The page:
ENVIRONMENTAL health officers say noise levels at a Leominster business accused of being linked to a mysterious ‘hum’ are not a ‘statutory nuisance’.

Noise levels at Worcester Road-based BPI have also improved from last year after the plastic packaging company invested around £400,000 to deal with the problem.

Leominster Mayor Jenny Bartlett said they were pleased with an update given to them by the firm’s specialist acoustic contractors at a recent meeting.

She said: “For what they are required to do, I felt they had done that and much more.

“They have put in place best practice work and will consider everything they do in terms of noise and impact on residents.

“They now also have a closed doors policy and I felt it was a good meeting.”

But Mayor Bartlett said it hasn’t addressed all the residents’ concerns, particularly those of people who are very sensitive to the low frequency noises below 50Hz.

“There could be a row of houses and one person could be exceptionally affected,” she said.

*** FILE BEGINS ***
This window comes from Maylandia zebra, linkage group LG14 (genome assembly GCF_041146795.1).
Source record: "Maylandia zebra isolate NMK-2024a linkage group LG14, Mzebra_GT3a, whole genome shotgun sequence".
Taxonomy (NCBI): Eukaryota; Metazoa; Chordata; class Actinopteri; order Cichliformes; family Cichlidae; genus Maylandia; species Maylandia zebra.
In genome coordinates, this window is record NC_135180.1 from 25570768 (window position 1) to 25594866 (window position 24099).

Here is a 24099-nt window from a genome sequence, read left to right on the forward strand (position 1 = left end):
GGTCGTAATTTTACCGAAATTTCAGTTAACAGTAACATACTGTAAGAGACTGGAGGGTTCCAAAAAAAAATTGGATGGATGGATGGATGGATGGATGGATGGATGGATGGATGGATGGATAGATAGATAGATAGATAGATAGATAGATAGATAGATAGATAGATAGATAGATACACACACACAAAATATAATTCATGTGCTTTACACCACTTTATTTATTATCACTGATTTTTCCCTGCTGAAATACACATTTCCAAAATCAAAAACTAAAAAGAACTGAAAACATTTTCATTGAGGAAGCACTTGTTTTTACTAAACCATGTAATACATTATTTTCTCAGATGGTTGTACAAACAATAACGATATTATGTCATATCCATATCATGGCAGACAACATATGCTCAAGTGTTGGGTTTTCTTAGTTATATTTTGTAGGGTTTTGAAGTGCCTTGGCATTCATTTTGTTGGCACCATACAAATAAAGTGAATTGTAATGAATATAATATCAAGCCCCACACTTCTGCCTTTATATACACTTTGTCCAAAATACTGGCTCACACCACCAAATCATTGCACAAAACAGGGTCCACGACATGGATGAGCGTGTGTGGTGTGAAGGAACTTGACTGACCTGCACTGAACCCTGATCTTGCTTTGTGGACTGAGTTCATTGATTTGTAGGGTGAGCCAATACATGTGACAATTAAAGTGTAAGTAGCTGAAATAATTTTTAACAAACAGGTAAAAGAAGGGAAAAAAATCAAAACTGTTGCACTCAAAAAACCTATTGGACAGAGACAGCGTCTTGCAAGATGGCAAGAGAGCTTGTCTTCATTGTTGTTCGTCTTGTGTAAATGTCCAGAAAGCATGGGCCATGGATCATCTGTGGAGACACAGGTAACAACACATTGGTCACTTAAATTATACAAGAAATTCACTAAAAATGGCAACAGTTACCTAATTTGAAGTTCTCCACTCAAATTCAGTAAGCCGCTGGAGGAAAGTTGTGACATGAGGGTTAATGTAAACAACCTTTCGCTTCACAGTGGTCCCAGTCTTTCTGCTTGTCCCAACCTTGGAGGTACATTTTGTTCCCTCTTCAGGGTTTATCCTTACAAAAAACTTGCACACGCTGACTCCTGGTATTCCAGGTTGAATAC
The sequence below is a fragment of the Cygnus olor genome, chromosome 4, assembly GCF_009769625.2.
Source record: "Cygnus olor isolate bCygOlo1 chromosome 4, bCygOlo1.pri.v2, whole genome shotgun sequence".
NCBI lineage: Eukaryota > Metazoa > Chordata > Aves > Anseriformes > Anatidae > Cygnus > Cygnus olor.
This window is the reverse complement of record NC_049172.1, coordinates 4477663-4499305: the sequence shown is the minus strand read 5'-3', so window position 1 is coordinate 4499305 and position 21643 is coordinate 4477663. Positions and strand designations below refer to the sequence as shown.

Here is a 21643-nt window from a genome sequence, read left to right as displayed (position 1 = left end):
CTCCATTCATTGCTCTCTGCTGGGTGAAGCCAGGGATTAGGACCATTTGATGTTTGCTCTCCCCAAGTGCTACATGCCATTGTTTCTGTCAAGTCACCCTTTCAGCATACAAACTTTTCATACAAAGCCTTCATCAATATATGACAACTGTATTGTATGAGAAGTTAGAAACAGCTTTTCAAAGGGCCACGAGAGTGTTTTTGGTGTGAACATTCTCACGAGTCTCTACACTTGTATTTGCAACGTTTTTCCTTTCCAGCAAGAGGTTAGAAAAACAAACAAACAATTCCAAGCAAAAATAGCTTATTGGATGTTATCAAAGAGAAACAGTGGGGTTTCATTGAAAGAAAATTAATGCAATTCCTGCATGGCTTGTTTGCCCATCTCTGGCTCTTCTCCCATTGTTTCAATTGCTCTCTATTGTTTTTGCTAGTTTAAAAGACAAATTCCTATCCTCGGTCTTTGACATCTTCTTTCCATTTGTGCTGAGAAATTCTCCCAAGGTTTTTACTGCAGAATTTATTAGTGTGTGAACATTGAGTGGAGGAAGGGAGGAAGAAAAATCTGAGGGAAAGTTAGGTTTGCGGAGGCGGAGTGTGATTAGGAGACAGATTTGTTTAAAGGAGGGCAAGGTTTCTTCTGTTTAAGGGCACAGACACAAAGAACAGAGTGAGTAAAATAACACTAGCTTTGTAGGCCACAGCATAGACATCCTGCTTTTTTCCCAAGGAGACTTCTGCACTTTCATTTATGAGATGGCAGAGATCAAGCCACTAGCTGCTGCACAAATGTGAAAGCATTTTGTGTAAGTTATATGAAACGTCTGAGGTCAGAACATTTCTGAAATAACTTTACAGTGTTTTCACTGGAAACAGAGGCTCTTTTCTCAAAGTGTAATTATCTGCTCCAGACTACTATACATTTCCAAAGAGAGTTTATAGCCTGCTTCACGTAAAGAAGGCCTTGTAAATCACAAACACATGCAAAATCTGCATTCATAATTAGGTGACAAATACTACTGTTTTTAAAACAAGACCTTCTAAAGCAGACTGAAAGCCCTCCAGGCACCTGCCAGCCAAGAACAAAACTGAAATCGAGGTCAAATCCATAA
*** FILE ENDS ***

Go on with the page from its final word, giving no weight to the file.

“Some of the residents feel Herefordshire Council should do more.

“We will continue to meet with BPI as much as possible and on an annual basis.”

Marc Willimont, Herefordshire Council’s regulatory and development management services head, said: “Herefordshire Council met with Leominster Town Council, BPI and residents to debate the impact of work to reduce site noise through machinery and ventilation system upgrades.

“Noise levels were not identified as a ‘statutory nuisance’ issue and it was found that significant improvements had been made when comparing the noise levels to last year.”

Tim Roome, BPI site manager, said the council and environmental health officers are happy with what they have done.

He said: “We’ve spent around £400,000 on it to get to deal with the noise output.

“There continues to be some concern from a couple of residents who live two miles and a mile and a half away.

“We’ve offered to go into their properties to measure the low frequency noise, but the offer has been refused on several occasions.”

The works took place over last year’s August shutdown period.